On August 21, 2017 at 11:33 am, I witnessed 92% of the sun being blocked out by the moon. This was the first time that I had witnessed such a thing in recent memory (Annular eclipse in 1992). Temperatures dropped around 10° F, the sensor outdoor lights illuminated, birds stopped to chirp, shadows became more crisp, and a colander's circle shadows became crescents. It was a surreal couple of minutes.
Solar Energy is only powering 1% of the total United States power supply, but in certain states the dependency has increased. California, Minnesota, Colorado, New Jersey, North Carolina, and other states are shifting energy dependency to solar. During this eclipse, there were solar power shortages that were subsidized by hydroelectric and natural gas, making sure that all citizens were able to have power. California lost approximately 6 gigawatts of power in the 90 minutes that the sun was obscured. No sharp spikes in valleys or peaks of energy usage were apparent because the electric companies have been planning for this event for over a year and a half. Life went on as usual. The strangest thing was that with all of our technology and all of our knowledge, we are still influenced on that big beautiful star.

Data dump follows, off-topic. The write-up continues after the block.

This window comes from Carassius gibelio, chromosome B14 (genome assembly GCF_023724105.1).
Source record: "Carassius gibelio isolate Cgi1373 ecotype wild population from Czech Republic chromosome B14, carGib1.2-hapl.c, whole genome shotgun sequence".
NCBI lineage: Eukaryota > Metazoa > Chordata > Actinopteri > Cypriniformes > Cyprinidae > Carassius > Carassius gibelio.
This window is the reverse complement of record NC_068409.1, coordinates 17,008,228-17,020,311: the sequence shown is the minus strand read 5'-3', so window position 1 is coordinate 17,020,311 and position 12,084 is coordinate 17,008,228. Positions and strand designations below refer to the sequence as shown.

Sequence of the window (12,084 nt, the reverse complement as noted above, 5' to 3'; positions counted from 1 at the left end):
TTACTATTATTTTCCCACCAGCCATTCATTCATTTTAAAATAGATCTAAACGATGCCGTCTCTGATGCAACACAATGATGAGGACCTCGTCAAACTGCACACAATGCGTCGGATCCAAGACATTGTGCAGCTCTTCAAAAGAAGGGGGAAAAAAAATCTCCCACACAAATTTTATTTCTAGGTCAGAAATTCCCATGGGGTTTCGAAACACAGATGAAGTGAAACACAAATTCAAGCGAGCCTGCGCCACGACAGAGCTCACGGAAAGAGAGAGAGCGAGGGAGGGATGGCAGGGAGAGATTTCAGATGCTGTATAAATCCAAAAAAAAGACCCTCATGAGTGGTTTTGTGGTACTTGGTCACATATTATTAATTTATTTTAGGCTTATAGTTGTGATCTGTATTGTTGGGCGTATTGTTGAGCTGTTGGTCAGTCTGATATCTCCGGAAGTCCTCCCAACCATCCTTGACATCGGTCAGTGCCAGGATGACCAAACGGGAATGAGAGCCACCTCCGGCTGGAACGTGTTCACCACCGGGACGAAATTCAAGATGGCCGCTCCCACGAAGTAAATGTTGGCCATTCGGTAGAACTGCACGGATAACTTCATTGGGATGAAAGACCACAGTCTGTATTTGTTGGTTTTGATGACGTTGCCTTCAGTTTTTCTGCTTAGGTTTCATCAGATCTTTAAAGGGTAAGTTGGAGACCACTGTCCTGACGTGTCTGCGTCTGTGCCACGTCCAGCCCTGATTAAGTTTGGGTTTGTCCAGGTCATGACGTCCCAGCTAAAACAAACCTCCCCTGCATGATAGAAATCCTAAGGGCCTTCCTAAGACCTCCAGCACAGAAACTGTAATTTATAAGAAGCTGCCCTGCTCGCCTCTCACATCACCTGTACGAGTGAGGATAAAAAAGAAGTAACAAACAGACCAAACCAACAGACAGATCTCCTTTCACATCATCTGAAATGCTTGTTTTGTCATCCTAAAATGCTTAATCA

The energy that the sun gave off during those few hours was amazing. People from all over, of all walks of life came together to witness this great event. The sun is truly a great resource. It offers heat, light, and energy to everyone and everything. Maybe that is the true power of the sun that we should be looking at.
- Patrick Hvolka
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